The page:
CNBC Disruptor 50

Billionaire couple launch the Women’s Safety XPrize challenge to tackle sexual violence

Indian members of NGO 'Aastha' hold placards during a protest in Mumbai for better safety for women following the rape of a student in the Indian capital.
Punit Paranjpe | AFP | Getty Images

Some global crises go unchecked because no innovator puts a stake in the ground to find a solution that can actually be adopted by the masses. That's the case with women's safety, an issue the world has turned its back on — until now.

Recognizing the dilemma that plagues society, Anu and Naveen Jain — technophilanthropists and the co-founders of such legendary companies as InfoSpace and Intelius/Inome — launched the $1 million Women's Safety XPrize on Wednesday to challenge teams from around the world to develop an affordable technology women can use to rapidly respond to threats.

The winning team's solution, to be announced in June 2018, must be able to trigger location-accurate alerts in emergency situations even in areas without Wi-Fi and broadband connections and transmit alerts to a network of responders and provide a response to the user within 90 seconds that help is on its way. It would also have to cost $40 or less, so it is affordable.

"The goal is to kick-start a movement to turn the tide on this global epidemic that puts women and children most at risk," says Anu Naveen. "It's time to use technology to solve this problem. We need to develop response networks which do not exist in much of the world."

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Violence against women — particularly sexual violence — is not only a major public health problem; it is also a violation of women's human rights. Global estimates by the World Health Organization indicate that 1 in 3 women worldwide have experienced physical or sexual violence in their lifetime.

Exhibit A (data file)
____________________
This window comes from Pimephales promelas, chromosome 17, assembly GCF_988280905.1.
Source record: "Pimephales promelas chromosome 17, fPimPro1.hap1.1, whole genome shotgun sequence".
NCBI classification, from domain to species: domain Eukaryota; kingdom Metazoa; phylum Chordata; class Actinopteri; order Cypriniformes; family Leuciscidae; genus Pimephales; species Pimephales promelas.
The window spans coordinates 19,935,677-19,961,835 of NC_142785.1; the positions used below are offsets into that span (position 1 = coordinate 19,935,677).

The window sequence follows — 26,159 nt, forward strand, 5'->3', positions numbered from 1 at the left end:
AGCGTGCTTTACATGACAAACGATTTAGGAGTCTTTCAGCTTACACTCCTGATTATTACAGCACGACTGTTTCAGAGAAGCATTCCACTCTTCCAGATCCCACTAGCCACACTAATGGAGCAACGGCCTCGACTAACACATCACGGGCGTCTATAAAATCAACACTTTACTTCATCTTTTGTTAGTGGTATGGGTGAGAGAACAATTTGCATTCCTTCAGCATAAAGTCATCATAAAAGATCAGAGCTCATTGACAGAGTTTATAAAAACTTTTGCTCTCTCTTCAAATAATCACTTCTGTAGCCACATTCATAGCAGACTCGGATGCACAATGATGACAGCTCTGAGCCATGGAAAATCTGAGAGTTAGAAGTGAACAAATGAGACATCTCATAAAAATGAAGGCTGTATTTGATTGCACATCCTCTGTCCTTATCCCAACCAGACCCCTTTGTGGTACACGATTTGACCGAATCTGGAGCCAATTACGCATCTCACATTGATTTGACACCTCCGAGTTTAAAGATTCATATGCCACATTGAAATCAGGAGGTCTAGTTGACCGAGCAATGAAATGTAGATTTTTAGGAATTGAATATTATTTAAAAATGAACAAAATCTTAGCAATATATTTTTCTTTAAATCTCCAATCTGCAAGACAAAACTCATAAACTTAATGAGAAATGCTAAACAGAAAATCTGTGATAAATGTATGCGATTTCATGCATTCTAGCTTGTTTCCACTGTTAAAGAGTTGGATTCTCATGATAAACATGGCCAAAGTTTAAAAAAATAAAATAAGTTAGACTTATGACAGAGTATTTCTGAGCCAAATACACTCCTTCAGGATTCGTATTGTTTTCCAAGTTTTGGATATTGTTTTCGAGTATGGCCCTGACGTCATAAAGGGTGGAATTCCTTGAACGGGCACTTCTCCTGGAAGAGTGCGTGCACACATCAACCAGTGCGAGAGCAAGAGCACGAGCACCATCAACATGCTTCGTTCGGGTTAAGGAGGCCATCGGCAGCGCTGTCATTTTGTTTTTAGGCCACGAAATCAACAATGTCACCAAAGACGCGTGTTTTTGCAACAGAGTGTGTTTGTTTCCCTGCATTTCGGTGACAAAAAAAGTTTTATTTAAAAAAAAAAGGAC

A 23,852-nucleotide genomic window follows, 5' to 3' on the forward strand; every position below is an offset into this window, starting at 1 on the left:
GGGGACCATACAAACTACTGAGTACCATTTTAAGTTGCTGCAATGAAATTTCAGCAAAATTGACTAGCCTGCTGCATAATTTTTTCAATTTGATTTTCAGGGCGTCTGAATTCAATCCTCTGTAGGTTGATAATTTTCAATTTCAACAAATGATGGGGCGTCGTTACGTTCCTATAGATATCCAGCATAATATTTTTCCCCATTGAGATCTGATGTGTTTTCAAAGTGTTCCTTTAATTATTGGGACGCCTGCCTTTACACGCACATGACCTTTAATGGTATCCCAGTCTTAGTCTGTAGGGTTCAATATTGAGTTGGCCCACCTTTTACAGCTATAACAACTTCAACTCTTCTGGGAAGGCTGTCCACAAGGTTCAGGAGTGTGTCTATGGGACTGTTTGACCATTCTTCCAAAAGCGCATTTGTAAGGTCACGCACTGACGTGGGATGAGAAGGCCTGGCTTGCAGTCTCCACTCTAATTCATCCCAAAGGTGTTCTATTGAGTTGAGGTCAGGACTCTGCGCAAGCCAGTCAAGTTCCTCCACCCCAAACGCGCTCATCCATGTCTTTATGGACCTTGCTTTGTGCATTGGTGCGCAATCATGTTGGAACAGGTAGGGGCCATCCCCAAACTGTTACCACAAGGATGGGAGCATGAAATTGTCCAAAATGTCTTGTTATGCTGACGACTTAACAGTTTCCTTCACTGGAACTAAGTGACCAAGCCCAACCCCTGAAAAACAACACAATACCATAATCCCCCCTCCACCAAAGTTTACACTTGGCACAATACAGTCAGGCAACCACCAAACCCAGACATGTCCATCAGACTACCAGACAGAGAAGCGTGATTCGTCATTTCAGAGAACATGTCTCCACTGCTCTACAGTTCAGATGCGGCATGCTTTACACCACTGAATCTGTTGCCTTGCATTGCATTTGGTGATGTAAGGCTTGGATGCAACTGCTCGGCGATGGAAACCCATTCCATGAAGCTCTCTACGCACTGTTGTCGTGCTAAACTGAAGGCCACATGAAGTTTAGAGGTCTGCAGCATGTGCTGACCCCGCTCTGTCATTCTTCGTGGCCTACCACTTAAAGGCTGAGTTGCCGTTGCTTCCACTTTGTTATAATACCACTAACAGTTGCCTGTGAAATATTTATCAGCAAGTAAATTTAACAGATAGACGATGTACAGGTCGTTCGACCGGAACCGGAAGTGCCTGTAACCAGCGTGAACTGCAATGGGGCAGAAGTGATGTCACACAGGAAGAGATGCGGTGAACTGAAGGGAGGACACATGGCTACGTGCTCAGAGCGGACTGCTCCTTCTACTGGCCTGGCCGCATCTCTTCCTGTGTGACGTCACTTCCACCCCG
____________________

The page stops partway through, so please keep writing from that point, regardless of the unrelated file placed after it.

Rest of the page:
Sexual assault knows no borders, and victims are of all ages and walks of life. In the United States the hidden threat is not often spoken about. The U.S. Bureau of Justice estimates that 1 in 5 women will experience rape or attempted rape during their college years. Even more disturbing: 1 in 4 girls will be sexually abused before they turn 18.

Anu and Naveen Jain: technophilanthropists tackling a global crisis.
Source: Anu Jain

The situation is dire, especially in developing countries, because many nations do not have a universal emergency access number (like 911 in the United States) that victims can call to report a crime. Basic emergency reporting and response networks do not exist.

This epidemic has alarming ripple effects: It has stymied the growth of women in society and led to gender inequality and discrimination. Just as important, it has increased health problems among women. There are also economic costs when you consider each rape costs approximately $151,423 in the United States.

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